An innovation expert has welcomed a move to up the incentive for big business to spend on R&D, saying it could be a boon in the UK’s quest to be a leader in the energy transition.
Jonathan Boddy, a research and development tax partner at accountancy giant EY, underlined the need to foster invention in the UK energy sector, amid a “really competitive landscape” globally.
As part of his recent budget – which included a dreaded ramp up of the North Sea windfall tax – Chancellor Jeremy Hunt tinkered with the credit regime for spending on new technology, products and services.
From April next year, the R&D expenditure credit rate will be increased to 20% from 13%, meaning big companies, those with headcounts over 500, can claim back a higher proportion of their investment in innovation.
‘Direction of change’ a surprise
It is a welcome surprise for firms, with expectations in the run up to the budget that the relief could actually be cut.
Mr Boddy said the mechanism has been “coming under scrutiny recently”, in terms of its value to the taxpayer, and there was a belief that “change was afoot”.
But the “direction of change” caught many off guard.
He said: “The government’s looked to significantly invest in large business, and so they’ve made one of the biggest increases we’ve ever seen to R&D expenditure credit. Basically, the scheme is available to larger businesses in the UK to fund areas like innovation and sustainability.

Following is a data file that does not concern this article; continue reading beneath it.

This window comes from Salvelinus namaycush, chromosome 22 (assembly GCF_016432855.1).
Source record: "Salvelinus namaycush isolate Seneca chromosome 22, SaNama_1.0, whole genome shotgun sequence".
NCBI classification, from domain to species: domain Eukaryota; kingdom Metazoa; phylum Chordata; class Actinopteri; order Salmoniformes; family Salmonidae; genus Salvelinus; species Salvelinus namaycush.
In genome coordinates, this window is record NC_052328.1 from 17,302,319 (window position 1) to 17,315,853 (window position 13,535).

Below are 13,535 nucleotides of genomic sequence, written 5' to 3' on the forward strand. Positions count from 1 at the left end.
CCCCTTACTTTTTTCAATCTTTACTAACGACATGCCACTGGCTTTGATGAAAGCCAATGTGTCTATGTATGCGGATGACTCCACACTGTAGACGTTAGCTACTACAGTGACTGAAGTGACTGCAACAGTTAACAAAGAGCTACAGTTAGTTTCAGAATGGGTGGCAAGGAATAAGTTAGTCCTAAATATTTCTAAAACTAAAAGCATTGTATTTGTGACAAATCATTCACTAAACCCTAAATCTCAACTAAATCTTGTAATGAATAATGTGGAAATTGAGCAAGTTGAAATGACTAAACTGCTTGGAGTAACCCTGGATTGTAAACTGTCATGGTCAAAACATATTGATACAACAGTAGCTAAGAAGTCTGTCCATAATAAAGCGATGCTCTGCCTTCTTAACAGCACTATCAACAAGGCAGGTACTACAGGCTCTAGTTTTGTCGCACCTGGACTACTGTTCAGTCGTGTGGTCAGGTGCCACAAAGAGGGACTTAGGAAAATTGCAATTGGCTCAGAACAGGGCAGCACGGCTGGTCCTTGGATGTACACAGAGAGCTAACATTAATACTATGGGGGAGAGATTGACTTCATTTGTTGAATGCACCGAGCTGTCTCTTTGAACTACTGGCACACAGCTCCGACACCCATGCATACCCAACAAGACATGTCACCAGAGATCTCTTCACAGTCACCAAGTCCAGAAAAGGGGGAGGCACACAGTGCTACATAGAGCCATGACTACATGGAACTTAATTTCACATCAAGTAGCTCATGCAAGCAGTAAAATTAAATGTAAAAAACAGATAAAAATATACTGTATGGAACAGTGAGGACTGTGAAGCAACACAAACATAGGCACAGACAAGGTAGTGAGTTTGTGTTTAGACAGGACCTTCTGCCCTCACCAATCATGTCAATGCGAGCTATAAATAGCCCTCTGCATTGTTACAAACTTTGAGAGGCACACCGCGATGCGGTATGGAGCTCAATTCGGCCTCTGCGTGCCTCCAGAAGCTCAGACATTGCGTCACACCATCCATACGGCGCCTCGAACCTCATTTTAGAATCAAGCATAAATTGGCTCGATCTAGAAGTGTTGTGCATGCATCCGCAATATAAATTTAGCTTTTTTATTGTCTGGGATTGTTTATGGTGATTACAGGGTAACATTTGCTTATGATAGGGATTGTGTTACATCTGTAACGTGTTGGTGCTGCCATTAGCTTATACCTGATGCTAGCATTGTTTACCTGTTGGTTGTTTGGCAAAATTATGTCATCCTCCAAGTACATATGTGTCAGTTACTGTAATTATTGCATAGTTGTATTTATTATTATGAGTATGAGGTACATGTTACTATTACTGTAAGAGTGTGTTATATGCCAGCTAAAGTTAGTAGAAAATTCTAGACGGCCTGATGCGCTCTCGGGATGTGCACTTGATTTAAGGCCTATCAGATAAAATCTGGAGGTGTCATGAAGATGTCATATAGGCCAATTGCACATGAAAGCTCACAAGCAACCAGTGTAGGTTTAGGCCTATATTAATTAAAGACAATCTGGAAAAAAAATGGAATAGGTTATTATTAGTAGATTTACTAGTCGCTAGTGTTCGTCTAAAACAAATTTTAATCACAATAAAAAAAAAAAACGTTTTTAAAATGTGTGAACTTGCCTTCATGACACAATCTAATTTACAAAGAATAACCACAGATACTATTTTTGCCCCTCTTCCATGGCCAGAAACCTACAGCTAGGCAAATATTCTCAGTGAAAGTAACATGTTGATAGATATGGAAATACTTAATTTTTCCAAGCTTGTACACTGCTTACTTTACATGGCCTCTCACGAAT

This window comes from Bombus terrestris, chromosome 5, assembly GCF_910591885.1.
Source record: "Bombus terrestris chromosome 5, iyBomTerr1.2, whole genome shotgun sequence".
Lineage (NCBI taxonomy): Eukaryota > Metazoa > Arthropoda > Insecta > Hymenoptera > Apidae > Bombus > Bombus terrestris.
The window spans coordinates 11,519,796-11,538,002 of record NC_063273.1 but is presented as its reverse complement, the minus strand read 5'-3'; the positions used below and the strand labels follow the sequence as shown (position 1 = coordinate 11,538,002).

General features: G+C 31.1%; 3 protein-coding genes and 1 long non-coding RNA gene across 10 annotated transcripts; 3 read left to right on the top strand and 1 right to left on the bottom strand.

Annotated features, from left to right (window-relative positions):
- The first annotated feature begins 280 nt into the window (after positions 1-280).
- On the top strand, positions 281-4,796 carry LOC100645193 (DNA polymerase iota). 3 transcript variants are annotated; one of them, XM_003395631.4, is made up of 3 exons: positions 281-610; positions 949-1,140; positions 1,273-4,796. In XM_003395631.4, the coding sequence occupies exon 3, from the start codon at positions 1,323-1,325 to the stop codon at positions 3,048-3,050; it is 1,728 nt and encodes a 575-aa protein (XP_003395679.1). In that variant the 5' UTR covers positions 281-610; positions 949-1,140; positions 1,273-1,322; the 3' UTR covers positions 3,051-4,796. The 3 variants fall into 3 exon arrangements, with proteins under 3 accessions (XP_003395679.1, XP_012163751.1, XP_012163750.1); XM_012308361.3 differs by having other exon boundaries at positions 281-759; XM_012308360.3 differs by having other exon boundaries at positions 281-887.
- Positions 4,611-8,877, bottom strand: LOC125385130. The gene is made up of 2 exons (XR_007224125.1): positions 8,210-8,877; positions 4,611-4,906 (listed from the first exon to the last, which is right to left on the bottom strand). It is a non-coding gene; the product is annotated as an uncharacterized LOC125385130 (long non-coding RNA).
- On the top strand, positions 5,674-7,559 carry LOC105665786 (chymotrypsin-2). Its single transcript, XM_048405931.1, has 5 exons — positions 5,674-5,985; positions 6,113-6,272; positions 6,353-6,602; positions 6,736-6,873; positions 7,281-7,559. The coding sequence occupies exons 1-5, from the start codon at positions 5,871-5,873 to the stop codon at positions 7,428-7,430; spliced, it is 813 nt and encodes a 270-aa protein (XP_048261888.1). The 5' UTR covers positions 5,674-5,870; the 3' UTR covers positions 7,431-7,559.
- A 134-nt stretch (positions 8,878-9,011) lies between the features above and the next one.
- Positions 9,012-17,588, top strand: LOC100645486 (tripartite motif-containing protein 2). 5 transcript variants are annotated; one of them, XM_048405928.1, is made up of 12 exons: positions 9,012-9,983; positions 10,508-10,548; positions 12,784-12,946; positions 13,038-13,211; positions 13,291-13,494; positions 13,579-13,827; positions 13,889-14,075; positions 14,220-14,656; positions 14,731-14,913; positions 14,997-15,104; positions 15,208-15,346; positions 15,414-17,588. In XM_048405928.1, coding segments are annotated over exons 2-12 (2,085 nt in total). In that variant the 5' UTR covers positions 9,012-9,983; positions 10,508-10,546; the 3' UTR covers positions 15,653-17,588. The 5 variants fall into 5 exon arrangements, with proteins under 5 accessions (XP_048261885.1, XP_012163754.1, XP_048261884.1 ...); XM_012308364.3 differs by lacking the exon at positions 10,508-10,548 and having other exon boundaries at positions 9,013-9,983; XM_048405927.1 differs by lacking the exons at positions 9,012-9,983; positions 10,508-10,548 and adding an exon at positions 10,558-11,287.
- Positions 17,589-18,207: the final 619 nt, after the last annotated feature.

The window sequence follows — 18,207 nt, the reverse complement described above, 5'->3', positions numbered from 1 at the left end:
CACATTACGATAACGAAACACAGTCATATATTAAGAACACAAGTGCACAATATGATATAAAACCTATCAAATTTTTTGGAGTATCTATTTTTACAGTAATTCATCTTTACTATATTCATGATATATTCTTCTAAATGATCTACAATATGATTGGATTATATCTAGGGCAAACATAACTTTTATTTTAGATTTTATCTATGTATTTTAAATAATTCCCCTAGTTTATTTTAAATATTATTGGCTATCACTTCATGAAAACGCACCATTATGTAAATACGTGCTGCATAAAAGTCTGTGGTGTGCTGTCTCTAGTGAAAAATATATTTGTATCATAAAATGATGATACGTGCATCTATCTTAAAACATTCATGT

“That has gone from around 10 pence on the pound, to about 15p on the pound – so roughly a 50% increase in value. It’s a big commitments to make the UK a better place to for larger, particularly multinational businesses, to take in high value engineering and R&D work.”
With the strain that businesses have been and continue to be under, particularly due to the energy price, it has been dubbed a “very welcome” move.
Innovative tech and pioneering services
R&D relief is one of the “key funding areas” utilised by government to help drive investment in the energy transition and net zero.
Mr Boddy says ensuring the UK remains attractive to innovative firms will be key in developing the technology key to delivering Westminster’s net zero aims.
He said: “It’s a really competitive landscape. Lots of other countries are Making incentives available for energy transition in various different ways – they’re exceptionally competitive and there’s large pools of funding.
“For example, the Inflation Reduction Act in the US frees up over $300 billion of funds that have been allocated to energy transition and advanced manufacturing.
“It’s really key that the UK stays competitive. For the north-east to move through the energy transition and become a centre of excellence as part of that, it is key that jobs, expertise, intellectual property stays rooted where it is.
“This is definitely a good step in the right direction of maintaining that, and driving that space.”
SMEs dealt a blow
Mr Hunt’s changes to the R&D framework were something of a “mixed bag” though, Mr Roddy said, with SMEs suffering in an attempt to crack down on “error fraud”.
As part of the budget, it was announced the SME deduction rate will be reduced to 86% from 130%, and the small and medium enterprise credit rate decreased to 10% from 14.5%.
Mr Roddy said: “With these changes, the aim of government is, in their opinion, to deliver better value for taxpayers. I’m sure a lot of SMEs will disagree with that and will see their funding disappear.
“For smaller companies that are taxpaying, they’ll be roughly going from 25p on the pound, down to 20p on the pound, so a slight decrease.
“Where it’s probably more pronounced is for companies that were getting, what’s called, repayable credit – generally a lot of kind of companies are not paying tax or in a start-up situation. They are going from 33p, to down to around 18p; that’s a much more marked change.
“There are small firms out there that may feel the pinch of that change and there’s been a lot of questions asked about it.”